Orbit: Earth's Extraordinary Journey - Netflix
Right now you're hurtling around the Sun at 100,000 kms an hour. Join Kate Humble and Dr. Helen Czerski as they explore the relationship between the Earth's orbit and the weather.
Runtime: 50 minutes
Orbit: Earth's Extraordinary Journey - Lunar orbit rendezvous - Netflix
Lunar orbit rendezvous (LOR) is a key concept for efficiently landing humans on the Moon and returning them to Earth. It was utilized for the Project Apollo missions in the 1960s and 1970s. In a LOR mission, a main spacecraft and a smaller lunar lander travel to lunar orbit. The lunar lander then independently descends to the surface of the Moon, while the main spacecraft remains in lunar orbit. After completion of the mission there, the lander returns to lunar orbit to rendezvous and re-dock with the main spacecraft, then is discarded after transfer of crew and payload. Only the main spacecraft returns to Earth.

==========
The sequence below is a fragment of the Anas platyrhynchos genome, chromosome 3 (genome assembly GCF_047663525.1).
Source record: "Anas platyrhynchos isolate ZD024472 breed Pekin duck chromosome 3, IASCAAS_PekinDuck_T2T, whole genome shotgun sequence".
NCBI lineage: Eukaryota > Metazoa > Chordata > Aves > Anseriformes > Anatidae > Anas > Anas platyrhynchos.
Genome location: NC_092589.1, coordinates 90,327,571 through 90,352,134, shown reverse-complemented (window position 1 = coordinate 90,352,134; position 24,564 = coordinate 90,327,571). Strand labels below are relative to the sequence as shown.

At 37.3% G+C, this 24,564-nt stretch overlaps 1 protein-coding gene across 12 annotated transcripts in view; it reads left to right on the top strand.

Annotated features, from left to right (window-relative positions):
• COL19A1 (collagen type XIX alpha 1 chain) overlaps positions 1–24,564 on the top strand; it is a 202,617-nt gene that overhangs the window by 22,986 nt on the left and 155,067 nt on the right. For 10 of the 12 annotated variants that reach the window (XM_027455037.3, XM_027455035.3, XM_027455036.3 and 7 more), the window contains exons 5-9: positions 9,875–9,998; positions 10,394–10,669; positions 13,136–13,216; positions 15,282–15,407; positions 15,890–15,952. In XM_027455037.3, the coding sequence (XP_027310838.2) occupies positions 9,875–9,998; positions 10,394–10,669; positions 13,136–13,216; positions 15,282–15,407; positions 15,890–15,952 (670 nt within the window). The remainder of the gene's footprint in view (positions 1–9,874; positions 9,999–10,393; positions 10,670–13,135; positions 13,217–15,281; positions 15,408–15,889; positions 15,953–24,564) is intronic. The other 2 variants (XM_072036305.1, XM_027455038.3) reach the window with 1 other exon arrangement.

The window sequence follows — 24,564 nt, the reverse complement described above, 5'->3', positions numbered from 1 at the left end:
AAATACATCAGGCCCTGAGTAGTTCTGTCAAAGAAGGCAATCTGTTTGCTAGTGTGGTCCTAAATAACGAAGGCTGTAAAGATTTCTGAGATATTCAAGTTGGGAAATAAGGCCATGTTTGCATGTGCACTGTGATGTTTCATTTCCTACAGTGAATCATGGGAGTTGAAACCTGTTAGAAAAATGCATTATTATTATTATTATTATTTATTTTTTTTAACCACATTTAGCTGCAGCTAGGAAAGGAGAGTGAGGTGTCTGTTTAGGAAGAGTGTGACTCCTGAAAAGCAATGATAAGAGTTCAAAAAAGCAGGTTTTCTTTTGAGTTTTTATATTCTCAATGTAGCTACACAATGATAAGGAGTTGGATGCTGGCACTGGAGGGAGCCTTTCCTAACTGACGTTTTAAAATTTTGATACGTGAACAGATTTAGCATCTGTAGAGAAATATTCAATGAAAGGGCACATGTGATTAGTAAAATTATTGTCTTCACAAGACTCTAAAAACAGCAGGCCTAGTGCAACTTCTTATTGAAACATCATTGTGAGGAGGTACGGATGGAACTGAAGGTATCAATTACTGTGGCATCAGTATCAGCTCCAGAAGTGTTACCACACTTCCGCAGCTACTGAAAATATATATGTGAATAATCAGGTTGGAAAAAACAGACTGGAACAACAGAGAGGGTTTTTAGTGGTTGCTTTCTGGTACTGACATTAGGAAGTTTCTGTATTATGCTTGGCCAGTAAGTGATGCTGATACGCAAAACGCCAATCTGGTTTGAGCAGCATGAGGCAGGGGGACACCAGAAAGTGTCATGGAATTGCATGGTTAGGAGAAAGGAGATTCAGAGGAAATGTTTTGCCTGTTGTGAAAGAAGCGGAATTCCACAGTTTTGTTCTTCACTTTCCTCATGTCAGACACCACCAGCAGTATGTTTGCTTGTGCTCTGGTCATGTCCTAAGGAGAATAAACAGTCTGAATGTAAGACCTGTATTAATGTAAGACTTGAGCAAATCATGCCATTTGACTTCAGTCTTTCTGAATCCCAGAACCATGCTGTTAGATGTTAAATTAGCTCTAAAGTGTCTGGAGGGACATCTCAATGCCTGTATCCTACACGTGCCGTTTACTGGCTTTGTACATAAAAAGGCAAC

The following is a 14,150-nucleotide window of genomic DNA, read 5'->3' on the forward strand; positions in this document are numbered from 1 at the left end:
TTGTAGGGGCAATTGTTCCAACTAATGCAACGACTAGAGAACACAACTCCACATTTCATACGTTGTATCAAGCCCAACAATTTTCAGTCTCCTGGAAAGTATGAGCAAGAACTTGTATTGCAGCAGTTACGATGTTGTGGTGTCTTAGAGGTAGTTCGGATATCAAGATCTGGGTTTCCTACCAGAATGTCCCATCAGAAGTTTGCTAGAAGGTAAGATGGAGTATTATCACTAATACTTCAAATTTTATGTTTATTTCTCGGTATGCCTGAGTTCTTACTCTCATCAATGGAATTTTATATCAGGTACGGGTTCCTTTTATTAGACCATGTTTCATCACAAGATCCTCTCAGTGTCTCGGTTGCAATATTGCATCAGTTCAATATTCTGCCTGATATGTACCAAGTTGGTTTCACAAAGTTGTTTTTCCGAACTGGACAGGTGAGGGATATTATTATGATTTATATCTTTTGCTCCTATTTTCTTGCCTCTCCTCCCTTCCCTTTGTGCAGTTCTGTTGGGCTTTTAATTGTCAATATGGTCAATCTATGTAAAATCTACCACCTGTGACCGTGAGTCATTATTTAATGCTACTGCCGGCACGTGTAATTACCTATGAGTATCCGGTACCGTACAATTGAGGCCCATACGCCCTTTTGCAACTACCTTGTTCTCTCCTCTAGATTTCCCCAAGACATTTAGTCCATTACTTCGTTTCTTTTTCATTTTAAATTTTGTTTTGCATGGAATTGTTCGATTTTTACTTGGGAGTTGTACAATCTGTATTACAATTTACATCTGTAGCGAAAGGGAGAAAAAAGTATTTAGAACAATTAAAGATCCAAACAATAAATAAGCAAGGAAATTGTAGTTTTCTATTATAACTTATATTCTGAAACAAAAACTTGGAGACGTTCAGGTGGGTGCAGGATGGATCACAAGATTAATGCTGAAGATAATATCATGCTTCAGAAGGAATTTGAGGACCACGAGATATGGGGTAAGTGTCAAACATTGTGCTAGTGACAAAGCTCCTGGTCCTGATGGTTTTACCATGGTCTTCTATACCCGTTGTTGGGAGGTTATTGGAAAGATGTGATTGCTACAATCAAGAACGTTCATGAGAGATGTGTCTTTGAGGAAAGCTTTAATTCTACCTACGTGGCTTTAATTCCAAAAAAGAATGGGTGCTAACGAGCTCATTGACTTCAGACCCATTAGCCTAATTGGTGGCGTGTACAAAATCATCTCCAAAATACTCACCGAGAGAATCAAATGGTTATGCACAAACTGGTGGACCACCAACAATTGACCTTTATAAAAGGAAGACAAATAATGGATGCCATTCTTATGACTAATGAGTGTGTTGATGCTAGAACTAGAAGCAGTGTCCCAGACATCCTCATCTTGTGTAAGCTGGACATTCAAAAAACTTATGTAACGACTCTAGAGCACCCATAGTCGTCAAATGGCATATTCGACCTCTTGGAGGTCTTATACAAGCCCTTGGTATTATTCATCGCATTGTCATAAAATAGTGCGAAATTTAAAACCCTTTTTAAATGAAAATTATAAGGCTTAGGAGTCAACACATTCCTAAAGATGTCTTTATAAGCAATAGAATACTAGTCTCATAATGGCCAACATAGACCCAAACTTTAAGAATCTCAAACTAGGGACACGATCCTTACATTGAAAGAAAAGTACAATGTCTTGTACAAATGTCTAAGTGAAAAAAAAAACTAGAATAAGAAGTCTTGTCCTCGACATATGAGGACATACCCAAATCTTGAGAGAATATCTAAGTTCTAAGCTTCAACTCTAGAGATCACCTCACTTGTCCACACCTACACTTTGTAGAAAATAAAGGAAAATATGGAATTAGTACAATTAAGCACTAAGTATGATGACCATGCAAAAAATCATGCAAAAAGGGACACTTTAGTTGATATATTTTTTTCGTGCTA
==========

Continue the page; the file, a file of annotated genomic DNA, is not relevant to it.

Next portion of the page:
Lunar orbit rendezvous was first known to be proposed in 1919 by Soviet engineer Yuri Kondratyuk, as the most economical way of sending a human on a round-trip journey to the Moon.
The most famous example involved Apollo CSM and Apollo LM, where they were both sent to a Translunar flight in a single rocket stack. However, variants where the landers and main spacecraft travel separately, such as the lunar landing plan proposed for Shuttle-Derived Heavy Lift Launch Vehicle and Golden Spike, are also considered as Lunar Orbit rendezvous.
Orbit: Earth's Extraordinary Journey - Notes - Netflix
Orbit: Earth's Extraordinary Journey - References - Netflix